This isn’t some retrograde image of fatherhood from the 1950’s that these advertisers are dredging up for cheap laughs. This idea of fatherhood is alive and well in in the Millennials. Comments on the Tide video range from the conservatively predictable to the certifiably insane. The most popular comment at the time of this writing applauds Dad’s attempts “to stop his daughter from becoming a neighborhood door-knob [but] is foiled by mom, who seems to approve of her daughter dressing like a slut.” The second most popular defends the Dad who just “wants to keep his daughter from being an STD rattled slut.” Are you spotting a trend? In fact, the word “slut” appears 30 times in the 326 comments to that video. But cheer up, feminists, the word “whore” only appears 10 times. Progress!
Now, you can say that YouTube comments are the sewer of the internet–and you’d be right–but at times like these I like to think of them as the voice of America’s collective superego. The fact that the YouTube superego is a staunch advocate for Dad is not an accident. The commercial was written to play to this sensibility in most fathers and to it’s corollary in childless men–misogynistic judgment.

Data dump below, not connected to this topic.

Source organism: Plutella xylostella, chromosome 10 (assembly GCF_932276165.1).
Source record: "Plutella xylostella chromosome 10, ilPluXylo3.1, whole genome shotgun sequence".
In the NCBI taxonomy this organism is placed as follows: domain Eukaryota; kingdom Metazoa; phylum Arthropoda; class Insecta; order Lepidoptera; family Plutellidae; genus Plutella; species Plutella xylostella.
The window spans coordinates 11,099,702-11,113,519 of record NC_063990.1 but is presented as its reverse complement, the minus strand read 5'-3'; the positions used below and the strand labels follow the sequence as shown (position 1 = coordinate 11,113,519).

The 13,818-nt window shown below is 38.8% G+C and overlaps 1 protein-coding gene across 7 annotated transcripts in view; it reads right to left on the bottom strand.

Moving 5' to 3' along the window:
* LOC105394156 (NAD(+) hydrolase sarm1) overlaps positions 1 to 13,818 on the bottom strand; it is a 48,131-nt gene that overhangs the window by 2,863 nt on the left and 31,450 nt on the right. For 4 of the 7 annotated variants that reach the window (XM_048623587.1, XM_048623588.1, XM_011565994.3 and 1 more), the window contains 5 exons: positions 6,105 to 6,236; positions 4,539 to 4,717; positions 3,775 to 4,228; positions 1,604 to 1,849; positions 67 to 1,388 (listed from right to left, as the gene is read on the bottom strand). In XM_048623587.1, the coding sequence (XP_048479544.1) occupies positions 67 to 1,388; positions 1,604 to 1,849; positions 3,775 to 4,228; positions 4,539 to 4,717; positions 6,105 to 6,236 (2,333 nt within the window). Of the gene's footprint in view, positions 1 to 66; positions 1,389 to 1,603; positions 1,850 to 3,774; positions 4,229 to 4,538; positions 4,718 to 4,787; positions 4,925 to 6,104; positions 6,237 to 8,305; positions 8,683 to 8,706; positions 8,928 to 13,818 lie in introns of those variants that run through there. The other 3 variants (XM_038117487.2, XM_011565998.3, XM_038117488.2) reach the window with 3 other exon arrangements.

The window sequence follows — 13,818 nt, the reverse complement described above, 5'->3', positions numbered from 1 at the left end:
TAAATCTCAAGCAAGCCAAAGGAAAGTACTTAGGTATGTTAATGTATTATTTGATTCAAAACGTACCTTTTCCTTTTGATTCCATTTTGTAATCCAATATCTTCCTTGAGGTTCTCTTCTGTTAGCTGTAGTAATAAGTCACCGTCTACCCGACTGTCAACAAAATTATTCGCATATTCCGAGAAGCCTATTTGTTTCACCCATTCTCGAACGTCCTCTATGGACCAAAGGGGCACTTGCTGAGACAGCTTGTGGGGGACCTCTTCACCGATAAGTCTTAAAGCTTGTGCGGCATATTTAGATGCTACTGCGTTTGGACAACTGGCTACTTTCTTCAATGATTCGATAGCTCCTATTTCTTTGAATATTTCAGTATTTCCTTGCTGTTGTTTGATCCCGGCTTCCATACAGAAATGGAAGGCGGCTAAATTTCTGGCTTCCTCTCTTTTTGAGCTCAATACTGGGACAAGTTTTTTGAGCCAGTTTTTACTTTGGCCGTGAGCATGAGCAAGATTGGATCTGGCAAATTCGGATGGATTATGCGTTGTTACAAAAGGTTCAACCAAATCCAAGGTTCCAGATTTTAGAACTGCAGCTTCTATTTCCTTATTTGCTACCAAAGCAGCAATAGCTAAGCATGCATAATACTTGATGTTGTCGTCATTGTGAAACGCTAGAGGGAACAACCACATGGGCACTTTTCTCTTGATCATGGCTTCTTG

Notice the commercial has three principal characters: Dad, Daughter, Mom. Dad is the superego. He sets the rules and mans the family’s gates literally and figuratively. Daughter is the id; she is all drive, fun, and pleasure. The ad shows her having an innocent sexual drive represented as the desire to wear what we are supposed to think is a short skirt (based on Dad’s reaction) and giving Dad a playful pat on the head. The mom is the ego, mediating between the two and finding a way through.
The Freudian triumverate is a staple of American television commercials. Advertisers rely on it overtly to as seen in the Tide ad, but also implicitly as seen in the T-Mobile ad. They use the Freudian model because it works. And it works because it is an accurate model of the dynamic in huge percentage of families. In this particular instance, the Freudian model works because it effectively communicates a real anxiety in American fathers. Most American men have not been able to reconcile their objectification of women in culture, advertising, and everywhere else with the reality of their daughters becoming women. The objectification is so deeply programmed in American men that to engage a woman without it becomes a source of anxiety. These men attempt to resolve that anxiety through over-protectiveness and over-involvement in their daughter’s sexuality, and it comes off as comical to moms. (Moms have their own anxiety typically expressed passive aggressively, rather than authoritatively).
This is a generalization, of course, and not all Dads or families are like this. But enough of them are that one of the largest and most profitable consumer products companies is willing to bet one of their oldest and best-selling brands on it.
But not all advertisers approach the Dad-Daughter dynamic in such a Freudian and dysfunctional way. Consider this ad from Subaru: